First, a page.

By: Will Burchfield

The Lions suddenly have a glaring hole on the offensive line, one that could jeopardize their 2017 campaign.

All-Rookie left tackle Taylor Decker underwent shoulder surgery on Monday and may not be back when the season begins in September.

“This is kind of the nature of our game. You’ve got to adjust and that’s one of the things that I think our personnel office does a great job of, I think our players do a tremendous job,” said Jim Caldwell. “We’ll adjust and keep moving.”

It will be hard, perhaps impossible, to replace Decker after he played so well at such a critical position in his rookie season. But the Lions are prepared to look both internally and externally to find the best way forward.

Joe Dahl, though listed as a guard, took first-team reps at left tackle during practice on Tuesday. He was the team’s fifth-round draft pick in 2016.

“He’s coming along. He’s now getting a chance to play multiple positions and Joe’s one of those guys that’s smart. He knows really every position on the line. He’s played a little center, played a little guard, obviously. He can play a little tackle for us, so I think it’ll benefit him,” said Caldwell.

Dahl saw action in six games last season, mostly on special teams. He played on the offensive line in Detroit’s Week 16 loss at Dallas.

Cornelius Lucas also took left-tackle reps during Tuesday’s practice, and was named by Caldwell as someone who could step up in Decker’s absence. The fourth-year pro appeared in five games in 2016 and briefly spelled Reiff at right tackle in Week 8.

Corey Robinson, who filled in for right tackle Riley Reiff two games last season (Week 9, Week 17), is another in-house option. He’s still recovering from a foot injury he sustained in January.

“He’s improving. That’s all I could tell you. He’s getting better. He’s working diligently and we’ll see how it goes,” Caldwell said.

Could right tackle Rick Wagner move over to left tackle in Decker’s absence?

“We have a lot of in-house answers, I think in that regard. He’s certainly capable, but right now he’s at right side,” said Caldwell.

Should none of the aforementioned players look suited to replace Decker, the Lions could turn to the free-agent market.

“We’re always looking at options throughout the weeks, throughout the days to improve our team and we certainly don’t rule that out,” Caldwell said. “It just depends on where you are in terms of internal answers and comparatively with any external answers. We’ll look at all of those and evaluate them.”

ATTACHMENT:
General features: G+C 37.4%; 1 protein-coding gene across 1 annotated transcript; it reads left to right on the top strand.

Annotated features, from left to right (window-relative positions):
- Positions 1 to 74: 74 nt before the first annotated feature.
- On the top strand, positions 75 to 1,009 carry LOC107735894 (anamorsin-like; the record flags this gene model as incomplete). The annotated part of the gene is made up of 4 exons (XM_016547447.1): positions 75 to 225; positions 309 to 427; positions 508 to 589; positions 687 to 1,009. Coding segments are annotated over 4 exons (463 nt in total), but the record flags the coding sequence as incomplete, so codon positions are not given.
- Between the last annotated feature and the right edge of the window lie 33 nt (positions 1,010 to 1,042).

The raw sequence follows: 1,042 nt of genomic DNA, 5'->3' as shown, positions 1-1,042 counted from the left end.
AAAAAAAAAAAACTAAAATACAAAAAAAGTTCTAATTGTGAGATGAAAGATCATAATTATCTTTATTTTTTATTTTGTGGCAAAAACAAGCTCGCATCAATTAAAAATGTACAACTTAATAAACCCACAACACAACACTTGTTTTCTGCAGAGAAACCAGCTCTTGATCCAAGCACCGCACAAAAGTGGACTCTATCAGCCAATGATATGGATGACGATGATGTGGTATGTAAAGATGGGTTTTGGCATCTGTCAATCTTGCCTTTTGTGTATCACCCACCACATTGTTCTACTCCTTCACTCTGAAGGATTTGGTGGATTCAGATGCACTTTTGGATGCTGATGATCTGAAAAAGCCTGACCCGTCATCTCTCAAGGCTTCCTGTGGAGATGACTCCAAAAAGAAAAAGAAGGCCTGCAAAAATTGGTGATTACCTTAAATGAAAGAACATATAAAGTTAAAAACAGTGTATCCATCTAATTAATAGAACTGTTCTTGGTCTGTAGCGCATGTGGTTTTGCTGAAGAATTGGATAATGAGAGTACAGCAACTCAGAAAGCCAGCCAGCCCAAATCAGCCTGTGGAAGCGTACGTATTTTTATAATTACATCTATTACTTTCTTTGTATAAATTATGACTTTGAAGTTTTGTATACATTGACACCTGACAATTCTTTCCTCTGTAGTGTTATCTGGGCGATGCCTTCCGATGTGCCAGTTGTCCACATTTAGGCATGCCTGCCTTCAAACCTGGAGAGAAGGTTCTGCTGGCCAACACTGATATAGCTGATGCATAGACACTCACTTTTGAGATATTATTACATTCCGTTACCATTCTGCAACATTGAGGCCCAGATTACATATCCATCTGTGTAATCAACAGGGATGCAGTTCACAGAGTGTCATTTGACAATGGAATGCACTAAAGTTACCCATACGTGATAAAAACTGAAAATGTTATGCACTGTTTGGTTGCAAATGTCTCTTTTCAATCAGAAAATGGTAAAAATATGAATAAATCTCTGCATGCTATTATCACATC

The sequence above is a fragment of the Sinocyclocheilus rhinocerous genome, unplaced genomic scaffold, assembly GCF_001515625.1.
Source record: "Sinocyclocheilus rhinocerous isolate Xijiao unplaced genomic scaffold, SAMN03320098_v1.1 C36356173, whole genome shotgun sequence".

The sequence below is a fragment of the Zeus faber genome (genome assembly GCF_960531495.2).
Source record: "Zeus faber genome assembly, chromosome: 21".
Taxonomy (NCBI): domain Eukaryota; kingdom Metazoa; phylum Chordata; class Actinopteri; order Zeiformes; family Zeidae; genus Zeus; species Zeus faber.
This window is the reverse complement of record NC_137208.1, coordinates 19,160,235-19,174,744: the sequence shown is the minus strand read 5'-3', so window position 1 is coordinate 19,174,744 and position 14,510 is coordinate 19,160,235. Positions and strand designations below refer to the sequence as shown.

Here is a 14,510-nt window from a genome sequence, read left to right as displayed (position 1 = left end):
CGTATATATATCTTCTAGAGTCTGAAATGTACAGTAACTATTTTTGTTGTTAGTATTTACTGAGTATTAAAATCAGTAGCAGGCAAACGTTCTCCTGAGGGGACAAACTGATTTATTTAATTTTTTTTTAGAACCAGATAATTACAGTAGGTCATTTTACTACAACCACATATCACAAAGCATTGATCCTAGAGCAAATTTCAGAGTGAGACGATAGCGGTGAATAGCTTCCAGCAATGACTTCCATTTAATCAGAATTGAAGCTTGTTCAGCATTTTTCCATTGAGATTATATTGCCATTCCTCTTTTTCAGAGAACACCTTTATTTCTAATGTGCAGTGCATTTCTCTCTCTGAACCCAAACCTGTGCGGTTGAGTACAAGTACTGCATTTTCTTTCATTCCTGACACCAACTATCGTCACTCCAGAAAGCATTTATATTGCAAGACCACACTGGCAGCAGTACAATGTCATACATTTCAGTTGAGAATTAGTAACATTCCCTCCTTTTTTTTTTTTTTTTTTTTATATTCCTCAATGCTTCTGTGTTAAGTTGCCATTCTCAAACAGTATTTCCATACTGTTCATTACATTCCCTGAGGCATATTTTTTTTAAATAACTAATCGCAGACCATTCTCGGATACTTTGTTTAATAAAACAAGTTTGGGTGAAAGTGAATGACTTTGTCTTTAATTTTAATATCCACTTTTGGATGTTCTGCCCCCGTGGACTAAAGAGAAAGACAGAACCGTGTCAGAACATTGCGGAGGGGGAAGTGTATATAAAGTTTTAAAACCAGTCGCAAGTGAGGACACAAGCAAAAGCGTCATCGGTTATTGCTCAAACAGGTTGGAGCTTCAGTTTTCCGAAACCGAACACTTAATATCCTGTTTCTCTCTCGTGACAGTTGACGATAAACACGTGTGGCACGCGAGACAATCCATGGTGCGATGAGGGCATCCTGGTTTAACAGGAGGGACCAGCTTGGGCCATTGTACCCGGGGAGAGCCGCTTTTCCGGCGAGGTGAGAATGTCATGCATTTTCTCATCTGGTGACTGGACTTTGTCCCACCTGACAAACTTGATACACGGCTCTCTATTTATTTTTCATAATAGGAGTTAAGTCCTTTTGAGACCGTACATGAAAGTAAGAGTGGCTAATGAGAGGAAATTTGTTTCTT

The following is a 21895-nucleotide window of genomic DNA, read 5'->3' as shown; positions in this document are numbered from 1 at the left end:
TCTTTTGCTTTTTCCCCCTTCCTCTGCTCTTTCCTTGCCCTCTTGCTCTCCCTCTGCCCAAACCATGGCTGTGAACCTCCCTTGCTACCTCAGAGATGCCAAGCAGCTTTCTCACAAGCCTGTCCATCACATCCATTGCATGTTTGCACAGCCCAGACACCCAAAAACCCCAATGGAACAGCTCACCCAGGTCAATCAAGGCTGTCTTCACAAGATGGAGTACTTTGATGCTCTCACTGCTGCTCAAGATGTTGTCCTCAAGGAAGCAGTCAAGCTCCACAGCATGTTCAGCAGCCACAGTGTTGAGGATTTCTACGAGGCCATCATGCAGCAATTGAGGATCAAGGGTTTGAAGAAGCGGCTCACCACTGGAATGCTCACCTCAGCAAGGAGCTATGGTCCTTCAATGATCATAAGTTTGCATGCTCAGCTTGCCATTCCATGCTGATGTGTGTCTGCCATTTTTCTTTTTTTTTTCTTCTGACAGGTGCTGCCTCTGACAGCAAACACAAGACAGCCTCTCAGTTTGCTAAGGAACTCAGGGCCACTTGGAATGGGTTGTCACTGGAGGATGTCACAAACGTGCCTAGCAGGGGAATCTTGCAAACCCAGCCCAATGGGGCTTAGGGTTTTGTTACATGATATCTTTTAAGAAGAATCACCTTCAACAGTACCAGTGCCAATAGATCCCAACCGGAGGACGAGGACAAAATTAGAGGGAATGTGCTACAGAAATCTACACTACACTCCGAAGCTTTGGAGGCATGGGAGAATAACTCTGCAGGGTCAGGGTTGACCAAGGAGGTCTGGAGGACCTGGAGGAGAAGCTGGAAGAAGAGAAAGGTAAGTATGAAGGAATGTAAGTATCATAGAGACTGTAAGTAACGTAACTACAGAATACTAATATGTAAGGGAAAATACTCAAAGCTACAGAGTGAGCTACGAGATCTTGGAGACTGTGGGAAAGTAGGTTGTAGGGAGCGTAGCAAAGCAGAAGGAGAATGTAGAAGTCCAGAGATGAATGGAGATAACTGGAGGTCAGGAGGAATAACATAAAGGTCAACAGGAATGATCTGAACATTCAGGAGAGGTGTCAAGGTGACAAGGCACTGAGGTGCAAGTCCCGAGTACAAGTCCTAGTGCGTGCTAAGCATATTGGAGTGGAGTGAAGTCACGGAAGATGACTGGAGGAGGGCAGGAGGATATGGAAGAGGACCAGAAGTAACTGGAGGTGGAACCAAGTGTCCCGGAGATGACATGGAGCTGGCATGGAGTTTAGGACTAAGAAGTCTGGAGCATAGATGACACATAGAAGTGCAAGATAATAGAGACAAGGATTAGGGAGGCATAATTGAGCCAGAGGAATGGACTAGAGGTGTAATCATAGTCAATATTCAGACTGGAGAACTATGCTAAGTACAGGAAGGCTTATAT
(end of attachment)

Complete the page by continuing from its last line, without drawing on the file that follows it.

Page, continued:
Pickings are slim at this point in the offseason, but a few names stand out.

The cream of the crop is four-time Pro-Bowler Ryan Clady. Of course, there’s a reason he remains unsigned: The 30-year-old missed the entire 2015 season with the Broncos due to a torn ACL and missed the second half of last season with the Jets due to a torn rotator cuff. He’d be a serious gamble for any team that signs him.

Former Charger King Dunlap is in a similar boat. He’s proven to be a solid left tackle over an eight-year career but hasn’t been able to stay on the field the past two seasons thanks to knee, ankle and head injuries. He was also arrested in February for violating a protective order.

A lesser-known name to keep an eye on is Cyrus Kouandjio. The 23-year-old was released by the Bills late last month, but showed some potential at left tackle in five starts in 2016. The usual injury concerns exist – a knee in 2015, an ankle in 2016, hip surgery in January – but Kouandjio would presumably cost less than Clady or Dunlap.

Of note: Kouandjio was involved in a bizarre accident in April in which Buffalo-area police found him partially clothed in a field after he’d climbed over an electric fence.

How the Lions proceed without Decker hinges on his recovery timeline. For the time being it’s likely they replace him from within. But if they begin to sense he’ll miss the start of the season, don’t rule out a free agent acquisition.

Either way, Caldwell doesn’t sound concerned about Decker’s ability to pick up where he left off, when that time comes.

“He played a lot of football for us, so I think that certainly bodes well. It’s a little different for a guy that didn’t play much for you. You expect him to do something for you in the fall. I think he’s one of those guys that certainly has proven that he can play in this league,” Caldwell said. “He’s getting better, really coming along, making more and more progress and I think you’ll see.”


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